As the world shelters in place, the hard reality for many is that they may be facing increased risk of violence and trauma when home is not necessarily a safe place to be. With the onset of the COVID-19 crisis, Pinpoint Foundation moved nimbly to approve nearly $200,000 in crisis response grants to 38 agencies working on the frontlines of COVID-19, including domestic violence shelters, foster youth service providers, national bail funds, food banks, and wraparound service providers. This decision was a natural one for the foundation as it has been committed to providing flexible financial support to local and national grassroots organizations since its inception six years ago.

As a first step in response to the crisis, Pinpoint gathered information about the immediate needs of its long-time grantees (working in the areas of birth justice, domestic violence, foster youth, and sexual assault) to see where small grants could make a big difference. These learnings guided the foundation’s decision to provide additional support to a number of grantees who are serving the most affected in our communities.

Knowing how lean the budgets of many of our grantees are, we at Pinpoint knew that swift action would be really impactful. Supplemental general operating grants allow our grantees to immediately assist the most vulnerable of this massive societal crisis, including domestic violence survivors and foster youth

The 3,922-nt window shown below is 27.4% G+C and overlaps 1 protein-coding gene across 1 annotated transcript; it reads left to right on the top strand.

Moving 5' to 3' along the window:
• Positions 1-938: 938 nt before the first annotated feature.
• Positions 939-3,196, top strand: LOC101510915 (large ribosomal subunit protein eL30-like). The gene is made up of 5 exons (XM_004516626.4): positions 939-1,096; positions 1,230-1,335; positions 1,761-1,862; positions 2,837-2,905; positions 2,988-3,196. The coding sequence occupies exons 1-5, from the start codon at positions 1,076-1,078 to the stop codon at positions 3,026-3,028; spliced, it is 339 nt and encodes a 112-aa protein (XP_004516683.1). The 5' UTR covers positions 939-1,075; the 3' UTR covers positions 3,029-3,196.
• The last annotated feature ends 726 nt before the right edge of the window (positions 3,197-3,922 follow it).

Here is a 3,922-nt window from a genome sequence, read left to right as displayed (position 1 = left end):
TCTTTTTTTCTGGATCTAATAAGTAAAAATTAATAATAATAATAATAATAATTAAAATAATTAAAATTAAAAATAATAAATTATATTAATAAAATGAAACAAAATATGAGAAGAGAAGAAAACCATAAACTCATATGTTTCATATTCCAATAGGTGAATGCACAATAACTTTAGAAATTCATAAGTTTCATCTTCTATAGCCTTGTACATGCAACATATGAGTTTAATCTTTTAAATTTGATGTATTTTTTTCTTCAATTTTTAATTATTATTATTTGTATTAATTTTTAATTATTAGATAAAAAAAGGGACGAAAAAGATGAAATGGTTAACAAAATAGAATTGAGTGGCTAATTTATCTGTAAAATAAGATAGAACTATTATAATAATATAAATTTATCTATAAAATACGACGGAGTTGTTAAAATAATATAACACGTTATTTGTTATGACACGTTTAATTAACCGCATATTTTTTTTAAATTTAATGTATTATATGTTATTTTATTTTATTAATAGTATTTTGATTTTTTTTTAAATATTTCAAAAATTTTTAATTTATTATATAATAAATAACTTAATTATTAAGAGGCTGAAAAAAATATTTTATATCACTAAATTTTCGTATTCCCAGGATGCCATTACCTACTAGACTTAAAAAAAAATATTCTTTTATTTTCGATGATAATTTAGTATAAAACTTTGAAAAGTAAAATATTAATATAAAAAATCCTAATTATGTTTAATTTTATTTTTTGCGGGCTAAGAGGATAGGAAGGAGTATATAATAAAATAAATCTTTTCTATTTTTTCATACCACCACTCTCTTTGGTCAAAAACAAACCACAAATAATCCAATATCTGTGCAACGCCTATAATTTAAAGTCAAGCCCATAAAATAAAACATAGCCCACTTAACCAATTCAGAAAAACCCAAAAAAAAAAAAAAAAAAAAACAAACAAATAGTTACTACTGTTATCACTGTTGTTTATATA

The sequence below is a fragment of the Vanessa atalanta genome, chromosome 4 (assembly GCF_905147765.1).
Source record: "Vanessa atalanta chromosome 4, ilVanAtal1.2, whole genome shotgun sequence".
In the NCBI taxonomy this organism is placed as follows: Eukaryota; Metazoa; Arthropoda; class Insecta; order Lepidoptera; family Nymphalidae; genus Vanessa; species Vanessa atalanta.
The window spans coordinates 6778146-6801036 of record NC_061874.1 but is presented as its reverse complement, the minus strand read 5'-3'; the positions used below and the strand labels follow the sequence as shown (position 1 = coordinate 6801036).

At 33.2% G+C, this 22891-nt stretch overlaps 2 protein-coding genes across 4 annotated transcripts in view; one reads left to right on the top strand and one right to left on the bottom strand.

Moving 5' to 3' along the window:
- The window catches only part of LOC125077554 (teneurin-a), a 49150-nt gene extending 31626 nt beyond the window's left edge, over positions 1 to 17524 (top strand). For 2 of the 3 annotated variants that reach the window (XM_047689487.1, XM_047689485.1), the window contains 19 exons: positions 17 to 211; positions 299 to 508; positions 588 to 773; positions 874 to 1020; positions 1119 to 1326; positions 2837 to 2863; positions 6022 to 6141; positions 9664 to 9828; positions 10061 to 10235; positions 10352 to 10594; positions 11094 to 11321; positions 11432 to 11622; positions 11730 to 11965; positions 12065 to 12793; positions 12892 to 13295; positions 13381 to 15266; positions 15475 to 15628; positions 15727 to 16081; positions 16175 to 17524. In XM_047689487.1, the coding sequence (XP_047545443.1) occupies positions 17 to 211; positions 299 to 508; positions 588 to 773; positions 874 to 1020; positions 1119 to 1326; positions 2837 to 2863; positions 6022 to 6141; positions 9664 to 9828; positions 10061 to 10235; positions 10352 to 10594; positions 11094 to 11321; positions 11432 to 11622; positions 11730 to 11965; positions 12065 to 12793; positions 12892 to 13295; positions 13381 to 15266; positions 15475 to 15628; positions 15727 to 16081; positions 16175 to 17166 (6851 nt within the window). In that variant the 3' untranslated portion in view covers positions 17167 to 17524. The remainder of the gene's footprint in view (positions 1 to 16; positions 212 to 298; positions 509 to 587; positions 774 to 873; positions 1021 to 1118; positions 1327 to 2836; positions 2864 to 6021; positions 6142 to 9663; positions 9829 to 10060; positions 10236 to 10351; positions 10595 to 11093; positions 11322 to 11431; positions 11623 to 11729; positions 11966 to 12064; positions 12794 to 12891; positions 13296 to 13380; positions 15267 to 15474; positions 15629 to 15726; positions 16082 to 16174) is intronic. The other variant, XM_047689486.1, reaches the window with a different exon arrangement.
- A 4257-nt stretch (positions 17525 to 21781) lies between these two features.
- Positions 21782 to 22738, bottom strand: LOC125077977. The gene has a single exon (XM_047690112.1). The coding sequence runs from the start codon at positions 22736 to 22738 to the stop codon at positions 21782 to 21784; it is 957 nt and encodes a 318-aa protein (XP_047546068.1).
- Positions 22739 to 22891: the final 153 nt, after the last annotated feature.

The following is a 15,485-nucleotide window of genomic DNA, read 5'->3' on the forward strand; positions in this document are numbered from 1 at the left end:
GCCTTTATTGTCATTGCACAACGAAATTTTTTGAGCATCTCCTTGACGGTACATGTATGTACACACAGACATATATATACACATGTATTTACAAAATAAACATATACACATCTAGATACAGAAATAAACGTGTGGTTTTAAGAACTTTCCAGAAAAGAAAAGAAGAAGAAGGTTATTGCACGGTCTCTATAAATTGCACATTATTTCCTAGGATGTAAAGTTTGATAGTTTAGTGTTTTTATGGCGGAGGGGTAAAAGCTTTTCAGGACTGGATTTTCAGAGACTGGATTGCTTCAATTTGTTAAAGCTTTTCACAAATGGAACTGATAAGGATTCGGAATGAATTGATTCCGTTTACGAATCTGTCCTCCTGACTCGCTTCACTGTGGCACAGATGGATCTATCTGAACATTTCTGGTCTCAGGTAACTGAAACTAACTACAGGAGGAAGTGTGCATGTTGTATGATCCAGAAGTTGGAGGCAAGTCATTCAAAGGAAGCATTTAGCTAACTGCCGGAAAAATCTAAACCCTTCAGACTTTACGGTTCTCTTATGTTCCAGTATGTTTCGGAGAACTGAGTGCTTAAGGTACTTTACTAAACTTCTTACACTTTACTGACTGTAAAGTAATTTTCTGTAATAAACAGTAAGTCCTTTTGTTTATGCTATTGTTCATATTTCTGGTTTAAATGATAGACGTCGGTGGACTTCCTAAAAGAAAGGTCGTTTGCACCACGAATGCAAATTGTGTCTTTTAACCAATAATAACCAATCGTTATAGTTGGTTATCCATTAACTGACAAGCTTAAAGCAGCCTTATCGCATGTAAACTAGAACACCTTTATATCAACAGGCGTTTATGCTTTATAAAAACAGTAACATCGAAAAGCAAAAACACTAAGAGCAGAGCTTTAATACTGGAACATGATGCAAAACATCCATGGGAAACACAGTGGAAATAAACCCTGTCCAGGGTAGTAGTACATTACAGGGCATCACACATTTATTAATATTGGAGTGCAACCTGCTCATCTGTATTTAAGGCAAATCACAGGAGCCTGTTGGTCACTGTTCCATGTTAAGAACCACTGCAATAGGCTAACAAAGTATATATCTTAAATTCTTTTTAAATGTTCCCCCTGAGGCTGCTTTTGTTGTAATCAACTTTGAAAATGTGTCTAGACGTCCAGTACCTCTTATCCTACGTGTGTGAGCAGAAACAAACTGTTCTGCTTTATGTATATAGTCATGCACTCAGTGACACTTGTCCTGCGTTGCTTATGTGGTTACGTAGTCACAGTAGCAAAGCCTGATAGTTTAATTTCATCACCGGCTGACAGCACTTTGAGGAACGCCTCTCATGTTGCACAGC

– Amanda Peiffer, President of Pinpoint Foundation.

The foundation also went beyond its traditional grantmaking to provide targeted funding to agencies throughout the Bay Area that are helping people meet their basic needs, including wraparound service agencies providing rental and housing assistance; food banks ramping up food distribution efforts in response to unprecedented need; and Meals on Wheels programs delivering food to an increasing number of homebound seniors. Recognizing that there is an incredible number of amazing nonprofit organizations supporting our community during this crisis, Pinpoint board members focused funding on underserved geographic areas in Alameda, Contra Costa, Santa Cruz, and Solano counties, as well as along the San Mateo coast.

As Amanda points out, many community-based, grassroots nonprofits are well-positioned to serve high-need clients but may be operating with very tight budgets. Like so many nonprofits working on the frontlines of this crisis, these agencies are in need of flexible financial support to be able to quickly and efficiently serve their clients during this difficult time.

If you’re interested in learning more about directing funding to community-based, grassroots nonprofits, please email Emily Schroeder.

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